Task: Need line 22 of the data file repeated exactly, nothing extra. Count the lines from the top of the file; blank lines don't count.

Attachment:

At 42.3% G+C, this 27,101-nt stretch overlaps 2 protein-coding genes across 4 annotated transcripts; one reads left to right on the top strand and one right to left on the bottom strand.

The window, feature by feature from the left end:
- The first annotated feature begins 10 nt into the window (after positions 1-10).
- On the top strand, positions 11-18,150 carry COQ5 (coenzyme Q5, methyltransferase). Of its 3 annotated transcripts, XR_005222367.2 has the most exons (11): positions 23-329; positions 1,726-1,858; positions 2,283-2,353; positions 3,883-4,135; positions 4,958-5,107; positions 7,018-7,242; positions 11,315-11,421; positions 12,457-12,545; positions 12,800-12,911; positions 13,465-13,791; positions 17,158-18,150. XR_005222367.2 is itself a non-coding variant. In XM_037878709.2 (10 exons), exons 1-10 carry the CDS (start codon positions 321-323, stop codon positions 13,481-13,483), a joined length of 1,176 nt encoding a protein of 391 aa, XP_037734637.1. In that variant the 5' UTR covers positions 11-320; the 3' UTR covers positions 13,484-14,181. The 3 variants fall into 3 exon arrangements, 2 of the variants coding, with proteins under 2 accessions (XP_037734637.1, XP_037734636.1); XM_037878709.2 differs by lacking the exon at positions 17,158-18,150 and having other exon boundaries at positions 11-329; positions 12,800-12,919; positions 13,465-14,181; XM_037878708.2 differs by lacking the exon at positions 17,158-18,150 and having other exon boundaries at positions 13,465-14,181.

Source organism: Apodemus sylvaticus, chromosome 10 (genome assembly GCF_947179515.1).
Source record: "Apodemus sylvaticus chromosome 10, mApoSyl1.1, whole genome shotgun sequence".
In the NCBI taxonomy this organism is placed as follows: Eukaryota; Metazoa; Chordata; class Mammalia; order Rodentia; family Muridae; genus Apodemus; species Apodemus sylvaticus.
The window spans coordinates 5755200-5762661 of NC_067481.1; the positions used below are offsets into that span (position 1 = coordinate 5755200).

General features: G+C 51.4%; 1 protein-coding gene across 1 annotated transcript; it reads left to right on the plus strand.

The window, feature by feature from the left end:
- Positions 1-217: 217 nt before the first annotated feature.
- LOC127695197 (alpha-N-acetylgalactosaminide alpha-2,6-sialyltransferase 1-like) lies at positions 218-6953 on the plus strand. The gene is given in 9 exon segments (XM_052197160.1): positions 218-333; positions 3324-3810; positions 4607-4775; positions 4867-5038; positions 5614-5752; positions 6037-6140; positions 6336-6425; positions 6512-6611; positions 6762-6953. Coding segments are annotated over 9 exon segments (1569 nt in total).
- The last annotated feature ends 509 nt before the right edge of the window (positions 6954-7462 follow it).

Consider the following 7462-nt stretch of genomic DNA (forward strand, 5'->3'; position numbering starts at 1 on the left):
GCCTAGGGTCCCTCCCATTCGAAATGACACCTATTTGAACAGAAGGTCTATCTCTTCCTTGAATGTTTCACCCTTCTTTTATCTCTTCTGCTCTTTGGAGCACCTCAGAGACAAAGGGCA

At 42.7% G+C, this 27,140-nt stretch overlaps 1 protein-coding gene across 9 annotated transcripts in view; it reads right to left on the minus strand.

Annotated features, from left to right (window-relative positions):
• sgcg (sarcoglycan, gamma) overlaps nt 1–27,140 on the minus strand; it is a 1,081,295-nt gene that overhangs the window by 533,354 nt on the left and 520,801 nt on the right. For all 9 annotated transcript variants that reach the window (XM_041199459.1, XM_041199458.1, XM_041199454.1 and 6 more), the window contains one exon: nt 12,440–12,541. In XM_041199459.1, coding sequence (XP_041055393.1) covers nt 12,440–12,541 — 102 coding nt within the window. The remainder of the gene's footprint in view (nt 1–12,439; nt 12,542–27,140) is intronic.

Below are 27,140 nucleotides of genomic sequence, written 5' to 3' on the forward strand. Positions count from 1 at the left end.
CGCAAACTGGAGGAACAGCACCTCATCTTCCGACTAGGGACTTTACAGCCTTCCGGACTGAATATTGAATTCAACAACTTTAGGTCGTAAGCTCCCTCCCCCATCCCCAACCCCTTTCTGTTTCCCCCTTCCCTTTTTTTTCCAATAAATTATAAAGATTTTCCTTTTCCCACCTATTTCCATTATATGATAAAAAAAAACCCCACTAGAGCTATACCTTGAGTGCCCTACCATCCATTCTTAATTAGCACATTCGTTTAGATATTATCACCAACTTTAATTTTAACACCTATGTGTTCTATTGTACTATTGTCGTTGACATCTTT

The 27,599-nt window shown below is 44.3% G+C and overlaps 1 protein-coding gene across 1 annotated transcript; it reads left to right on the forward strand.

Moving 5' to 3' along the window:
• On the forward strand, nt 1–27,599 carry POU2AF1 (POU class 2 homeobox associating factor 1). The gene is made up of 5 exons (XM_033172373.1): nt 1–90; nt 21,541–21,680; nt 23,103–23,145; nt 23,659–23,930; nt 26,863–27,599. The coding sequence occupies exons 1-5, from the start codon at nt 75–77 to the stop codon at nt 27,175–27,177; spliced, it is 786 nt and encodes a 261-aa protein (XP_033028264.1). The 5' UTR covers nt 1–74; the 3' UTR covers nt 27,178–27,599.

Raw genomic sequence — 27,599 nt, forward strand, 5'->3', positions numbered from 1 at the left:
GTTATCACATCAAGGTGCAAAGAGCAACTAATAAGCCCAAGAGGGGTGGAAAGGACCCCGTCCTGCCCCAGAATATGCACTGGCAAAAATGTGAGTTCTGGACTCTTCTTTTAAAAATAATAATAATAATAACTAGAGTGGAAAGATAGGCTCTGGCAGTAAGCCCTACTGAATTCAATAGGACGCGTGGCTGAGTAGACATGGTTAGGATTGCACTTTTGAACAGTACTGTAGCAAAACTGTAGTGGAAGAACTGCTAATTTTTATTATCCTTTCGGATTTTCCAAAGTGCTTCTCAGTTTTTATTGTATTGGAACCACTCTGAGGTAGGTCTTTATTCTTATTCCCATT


Moving 5' to 3' along the window: